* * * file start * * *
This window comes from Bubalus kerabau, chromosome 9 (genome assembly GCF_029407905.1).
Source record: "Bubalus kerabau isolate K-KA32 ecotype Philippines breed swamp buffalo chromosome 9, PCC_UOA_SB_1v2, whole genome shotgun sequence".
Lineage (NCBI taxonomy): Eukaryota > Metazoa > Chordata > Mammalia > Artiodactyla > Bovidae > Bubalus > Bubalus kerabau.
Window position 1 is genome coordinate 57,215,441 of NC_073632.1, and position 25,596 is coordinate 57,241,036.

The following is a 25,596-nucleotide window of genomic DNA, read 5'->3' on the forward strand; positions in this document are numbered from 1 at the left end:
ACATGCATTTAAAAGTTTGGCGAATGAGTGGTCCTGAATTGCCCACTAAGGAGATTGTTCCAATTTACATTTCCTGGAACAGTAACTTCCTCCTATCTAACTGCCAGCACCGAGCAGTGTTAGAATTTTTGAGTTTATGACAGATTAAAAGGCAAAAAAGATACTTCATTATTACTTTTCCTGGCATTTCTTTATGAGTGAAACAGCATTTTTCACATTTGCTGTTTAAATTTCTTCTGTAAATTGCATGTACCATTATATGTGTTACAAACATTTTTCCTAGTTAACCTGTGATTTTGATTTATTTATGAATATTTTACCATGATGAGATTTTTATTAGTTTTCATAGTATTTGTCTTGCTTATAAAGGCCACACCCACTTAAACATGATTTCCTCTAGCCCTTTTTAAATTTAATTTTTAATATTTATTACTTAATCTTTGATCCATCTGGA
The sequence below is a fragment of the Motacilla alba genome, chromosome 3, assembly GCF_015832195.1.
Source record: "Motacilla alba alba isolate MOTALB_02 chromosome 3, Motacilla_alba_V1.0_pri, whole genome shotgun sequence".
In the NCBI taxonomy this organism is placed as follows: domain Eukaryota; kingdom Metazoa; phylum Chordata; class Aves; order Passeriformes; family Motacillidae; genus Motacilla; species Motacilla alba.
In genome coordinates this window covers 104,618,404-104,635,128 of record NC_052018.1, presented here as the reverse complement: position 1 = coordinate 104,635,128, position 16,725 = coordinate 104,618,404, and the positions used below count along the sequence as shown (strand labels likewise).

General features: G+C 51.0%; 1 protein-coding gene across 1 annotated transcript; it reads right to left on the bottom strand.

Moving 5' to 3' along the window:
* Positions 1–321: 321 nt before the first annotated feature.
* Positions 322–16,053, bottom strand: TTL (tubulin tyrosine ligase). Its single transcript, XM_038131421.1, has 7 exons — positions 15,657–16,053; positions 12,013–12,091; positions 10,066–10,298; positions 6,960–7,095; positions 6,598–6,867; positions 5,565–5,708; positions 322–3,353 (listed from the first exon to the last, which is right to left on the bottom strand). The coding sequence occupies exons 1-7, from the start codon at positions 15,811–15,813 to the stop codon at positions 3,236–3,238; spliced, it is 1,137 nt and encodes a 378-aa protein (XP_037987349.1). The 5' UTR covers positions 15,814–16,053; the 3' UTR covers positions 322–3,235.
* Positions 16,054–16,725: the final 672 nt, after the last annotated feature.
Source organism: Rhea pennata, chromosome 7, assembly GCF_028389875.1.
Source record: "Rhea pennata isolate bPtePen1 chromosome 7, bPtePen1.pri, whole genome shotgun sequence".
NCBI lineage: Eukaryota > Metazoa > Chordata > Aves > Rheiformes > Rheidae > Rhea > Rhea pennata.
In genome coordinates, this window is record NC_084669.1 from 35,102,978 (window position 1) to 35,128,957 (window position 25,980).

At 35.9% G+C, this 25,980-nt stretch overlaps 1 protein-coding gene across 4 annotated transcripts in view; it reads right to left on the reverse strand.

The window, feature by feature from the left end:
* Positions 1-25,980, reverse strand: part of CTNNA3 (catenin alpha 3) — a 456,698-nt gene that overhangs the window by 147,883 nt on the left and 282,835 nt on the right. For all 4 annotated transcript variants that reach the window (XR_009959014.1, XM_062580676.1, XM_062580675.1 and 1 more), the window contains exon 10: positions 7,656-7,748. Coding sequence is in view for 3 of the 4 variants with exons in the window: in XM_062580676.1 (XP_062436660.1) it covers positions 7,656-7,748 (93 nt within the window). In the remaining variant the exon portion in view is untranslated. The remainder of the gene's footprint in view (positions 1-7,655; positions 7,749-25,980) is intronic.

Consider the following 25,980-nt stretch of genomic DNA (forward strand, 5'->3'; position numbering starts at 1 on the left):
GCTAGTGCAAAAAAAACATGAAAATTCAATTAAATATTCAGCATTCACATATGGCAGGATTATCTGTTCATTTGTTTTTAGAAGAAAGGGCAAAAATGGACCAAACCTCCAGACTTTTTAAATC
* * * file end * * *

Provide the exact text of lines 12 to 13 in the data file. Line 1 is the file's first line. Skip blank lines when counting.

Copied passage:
Moving 5' to 3' along the window:
* Positions 1–321: 321 nt before the first annotated feature.